Knee pain can be a very debilitating and life-altering problem for today’s active adult. Knee pain can creep up slowly over time or literally bring you to your knees in an instant. The causes of knee pain can vary from a torn ligament to arthritis.
So, how do you know what the problem is? Sometimes it can be tough to tell what is causing your knee pain, but there are some easy clues for most cases.
Onset of knee pain
The timing of pain can help determine what causes knee pain. Pain from a knee injury is usually obvious, but as a general rule, pain from a strain appears after injury, while a tear hurts immediately. Arthritis pain may appear suddenly but usually is more gradual in onset than other kinds of knee pain.
A torn ligament, tendon or meniscus tends to hurt every time you stress it. A torn meniscus can sometimes hurt intermittently, but the pattern is usually similar.
Arthritis often hurts at the beginning of movement, but once the joint gets warmed up, knee pain may disappear until you slow down again.
While not present with every source of knee pain, some causes have very distinct feelings or mechanical clues, including:
- A torn meniscus or ligament often will cause a mechanical shift in the knee.
- Torn tendons are usually associated with weakness.
- Arthritis will sometimes cause swelling or a grinding sensation.
Knee pain treatment
While treatment is not the easiest way to figure out what is causing knee pain, there are some universal methods to self-treat almost all sources of joint pain.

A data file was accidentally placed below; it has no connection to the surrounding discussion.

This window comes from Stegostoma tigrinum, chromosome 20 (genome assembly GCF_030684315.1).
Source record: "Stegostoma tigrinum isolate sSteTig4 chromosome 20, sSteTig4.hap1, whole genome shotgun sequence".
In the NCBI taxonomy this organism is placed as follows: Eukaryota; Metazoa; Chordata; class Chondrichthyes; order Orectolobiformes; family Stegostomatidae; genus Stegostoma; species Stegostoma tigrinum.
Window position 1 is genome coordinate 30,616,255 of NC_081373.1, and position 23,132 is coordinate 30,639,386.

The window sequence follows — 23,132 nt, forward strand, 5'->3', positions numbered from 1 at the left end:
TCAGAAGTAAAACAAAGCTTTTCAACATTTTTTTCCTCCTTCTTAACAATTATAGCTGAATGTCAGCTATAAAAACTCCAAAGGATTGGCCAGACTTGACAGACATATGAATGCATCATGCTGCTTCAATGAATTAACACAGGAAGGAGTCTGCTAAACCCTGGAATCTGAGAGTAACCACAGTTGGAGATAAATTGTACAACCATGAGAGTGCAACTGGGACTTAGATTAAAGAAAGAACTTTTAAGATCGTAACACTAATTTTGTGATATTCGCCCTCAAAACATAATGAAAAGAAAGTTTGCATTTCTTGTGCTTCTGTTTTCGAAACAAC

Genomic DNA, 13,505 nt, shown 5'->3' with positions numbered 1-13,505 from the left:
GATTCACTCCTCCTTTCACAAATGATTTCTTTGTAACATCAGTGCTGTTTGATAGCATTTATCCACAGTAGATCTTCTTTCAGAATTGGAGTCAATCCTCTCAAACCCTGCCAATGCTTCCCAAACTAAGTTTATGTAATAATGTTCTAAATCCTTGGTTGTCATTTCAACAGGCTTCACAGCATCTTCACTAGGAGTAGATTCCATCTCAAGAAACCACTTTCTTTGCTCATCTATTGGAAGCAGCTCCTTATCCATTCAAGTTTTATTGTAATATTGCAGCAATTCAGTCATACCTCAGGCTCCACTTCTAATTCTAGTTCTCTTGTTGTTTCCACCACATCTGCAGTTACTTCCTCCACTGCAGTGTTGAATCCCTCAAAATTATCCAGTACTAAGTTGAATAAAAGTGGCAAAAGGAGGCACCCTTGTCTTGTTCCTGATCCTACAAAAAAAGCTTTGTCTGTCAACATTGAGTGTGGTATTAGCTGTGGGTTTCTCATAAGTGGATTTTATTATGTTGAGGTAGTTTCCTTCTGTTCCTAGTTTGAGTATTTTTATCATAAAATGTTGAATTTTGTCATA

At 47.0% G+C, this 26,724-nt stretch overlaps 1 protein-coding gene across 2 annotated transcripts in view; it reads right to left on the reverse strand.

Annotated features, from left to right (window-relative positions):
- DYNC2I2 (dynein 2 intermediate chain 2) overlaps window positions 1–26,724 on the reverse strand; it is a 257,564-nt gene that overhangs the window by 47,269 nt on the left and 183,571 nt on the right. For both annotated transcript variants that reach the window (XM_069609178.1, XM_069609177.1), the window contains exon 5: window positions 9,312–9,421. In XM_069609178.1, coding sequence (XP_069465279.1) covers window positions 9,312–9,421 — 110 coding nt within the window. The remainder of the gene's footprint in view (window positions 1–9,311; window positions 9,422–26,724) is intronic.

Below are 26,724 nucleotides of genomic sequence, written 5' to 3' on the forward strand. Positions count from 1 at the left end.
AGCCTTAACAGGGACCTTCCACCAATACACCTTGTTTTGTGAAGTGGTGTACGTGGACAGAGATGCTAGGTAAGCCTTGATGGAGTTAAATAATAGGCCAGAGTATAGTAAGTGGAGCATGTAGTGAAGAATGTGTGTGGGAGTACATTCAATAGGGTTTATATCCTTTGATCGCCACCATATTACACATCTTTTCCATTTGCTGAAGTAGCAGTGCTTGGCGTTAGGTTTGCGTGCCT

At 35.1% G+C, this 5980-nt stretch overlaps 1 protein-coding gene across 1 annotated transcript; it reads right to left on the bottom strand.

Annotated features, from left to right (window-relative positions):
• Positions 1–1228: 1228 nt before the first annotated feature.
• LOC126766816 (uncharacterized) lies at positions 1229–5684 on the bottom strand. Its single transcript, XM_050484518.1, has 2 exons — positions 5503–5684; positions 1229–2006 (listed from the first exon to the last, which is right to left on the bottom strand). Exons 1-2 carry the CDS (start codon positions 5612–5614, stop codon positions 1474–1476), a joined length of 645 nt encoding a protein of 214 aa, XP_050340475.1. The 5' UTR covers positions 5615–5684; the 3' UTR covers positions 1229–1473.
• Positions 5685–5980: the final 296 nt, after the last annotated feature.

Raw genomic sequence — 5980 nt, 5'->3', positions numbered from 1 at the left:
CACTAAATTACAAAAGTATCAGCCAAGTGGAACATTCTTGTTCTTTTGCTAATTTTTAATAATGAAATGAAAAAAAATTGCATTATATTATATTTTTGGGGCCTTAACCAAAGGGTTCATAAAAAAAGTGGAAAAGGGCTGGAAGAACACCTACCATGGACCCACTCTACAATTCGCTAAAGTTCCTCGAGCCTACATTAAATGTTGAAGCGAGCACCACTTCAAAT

Following a sudden onset of pain, there is usually a high level of inflammation. A great way to control that is with ice, compression and over-the-counter medication, like naproxen or ibuprofen. Heat can sometimes help with muscle pain and low-level arthritis pain, but it is usually not helpful for acute injuries.
If a joint is unstable, too painful to walk on or just doesn’t get better within a few days, scheduling a visit with an orthopedic expert can help determine the cause and solution for your knee pain.
About the author
Richard Rhodes, MD, is an orthopedic sports medicine physician on the medical staff at Baylor Scott & White Sports Therapy & Research at The Star. Dr. Rhodes specializes in arthroscopic and reconstructive surgery of the shoulder, knee and hip. Schedule an appointment with Dr. Rhodes today.